A good introduction to the Japanese American internment for middle graders unfamiliar with the topic. The scrapbook style format is engaging- a series...moreA good introduction to the Japanese American internment for middle graders unfamiliar with the topic. The scrapbook style format is engaging- a series of letters back and forth, newspaper clippings, etc. between two best friends, Japanese-American Dottie and German-American Louise. The writing is a bit clunky and contrived at times which I find often to be the case when reading faux diaries or letters. There is often something a bit off about the voice. As for setting the story on Bainbridge feels like the author just looked at a map and said 'Bainbridge Island....that sounds good.' For people who do live here it definitely feels like the author has never been here and didn't do much research into local history despite the included bibliography and reference. Too much has been unnecessarily fictionalized. I am fine with dropping fictional characters into history to tell a story, but feel that one should try to stick as close as one can to actual documented events- like sending the Japanese Americans from Bainbridge to Camp Harmony instead of Manzanar. I am going to theorize that the author probably happened to find a better online exhibit about Camp Harmony. It just felt a little lazy to me. If you want to use Camp Harmony, fine, but why bother to specify the protagonists are from Bainbridge and then write the rest of the book like they aren't. Our local history museum has plenty of information and documentation if an author really wants to use Bainbridge as a setting. There is better fiction available about internment. The strength of this book is that it makes it accessible to a slightly younger audience than other available material.
For a better fictionalized account of Japanese interment through the letters of two BFFs read "The Fences Between Us" by Kirby Larson.
For a better scrapbook style book about interment based on a true account read "Dear Miss Breed: True Stories of the Japanese American Incarceration During World War II and a Librarian Who Made a Difference."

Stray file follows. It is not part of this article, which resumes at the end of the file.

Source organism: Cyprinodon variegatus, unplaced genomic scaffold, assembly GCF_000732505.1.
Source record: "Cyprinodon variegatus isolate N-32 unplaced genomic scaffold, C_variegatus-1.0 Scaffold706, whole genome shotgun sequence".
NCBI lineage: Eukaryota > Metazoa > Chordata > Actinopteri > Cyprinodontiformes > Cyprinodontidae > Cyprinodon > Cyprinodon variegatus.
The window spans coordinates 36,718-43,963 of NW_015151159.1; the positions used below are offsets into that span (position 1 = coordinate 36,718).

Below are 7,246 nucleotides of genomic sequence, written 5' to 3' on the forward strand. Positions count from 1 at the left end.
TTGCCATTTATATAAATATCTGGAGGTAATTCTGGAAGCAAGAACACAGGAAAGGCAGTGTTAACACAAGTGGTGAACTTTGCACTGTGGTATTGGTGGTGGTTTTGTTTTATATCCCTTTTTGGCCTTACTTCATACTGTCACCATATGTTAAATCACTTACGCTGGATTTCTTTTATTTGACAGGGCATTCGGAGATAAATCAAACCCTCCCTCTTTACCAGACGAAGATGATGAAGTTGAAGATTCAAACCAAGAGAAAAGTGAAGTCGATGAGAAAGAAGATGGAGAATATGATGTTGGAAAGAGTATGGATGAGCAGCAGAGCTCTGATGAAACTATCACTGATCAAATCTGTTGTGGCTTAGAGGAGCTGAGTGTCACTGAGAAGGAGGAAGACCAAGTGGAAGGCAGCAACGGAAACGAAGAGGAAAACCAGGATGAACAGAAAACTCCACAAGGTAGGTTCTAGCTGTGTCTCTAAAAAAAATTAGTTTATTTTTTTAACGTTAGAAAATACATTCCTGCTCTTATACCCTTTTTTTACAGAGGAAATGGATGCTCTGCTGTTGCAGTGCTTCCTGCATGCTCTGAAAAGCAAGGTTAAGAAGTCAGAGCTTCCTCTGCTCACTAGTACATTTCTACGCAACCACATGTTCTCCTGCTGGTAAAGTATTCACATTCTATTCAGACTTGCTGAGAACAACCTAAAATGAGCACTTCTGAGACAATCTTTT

For an authentic account of internment from the perspective of a young Japanese American girl, read 'Farewell to Manzanar' by Jeanne Wakatsuki Houston and "Desert Exile: Uprooting of a Japanese American Family" by Yoshiko Uchida. And for better fictionalized accounts read Uchida's 'Journey to Topaz' and 'Journey Home.'
I still have strong memories of reading and being facinated by Rhonda Blumberg's 'Commodore Perry in the Land of the Shogun' in 5th grade. This book i...moreI still have strong memories of reading and being facinated by Rhonda Blumberg's 'Commodore Perry in the Land of the Shogun' in 5th grade. This book is a great pairing for that read as it shows the period just before Perry's arrival in Japan and provides a bit of the backstory. Based on historical figure Manjiro "John Mung," who rose from poor fisherman to adviser to the Shogun through his amazing real life adventure. Shipwrecked at 14, nearly starves to death, rescued and adopted by a whaling captain, believe to be the first Japanese person to visit the United States and then returned to Japan to play a role in the end of the period of Japanese isolation. You have to remind yourself that this actually happened as it reads like a historical adventure. What an incredible life.
Historical notes, glossary and bibliography for further reading at the end. drawing by Manjiro and other historical illustrations throughout.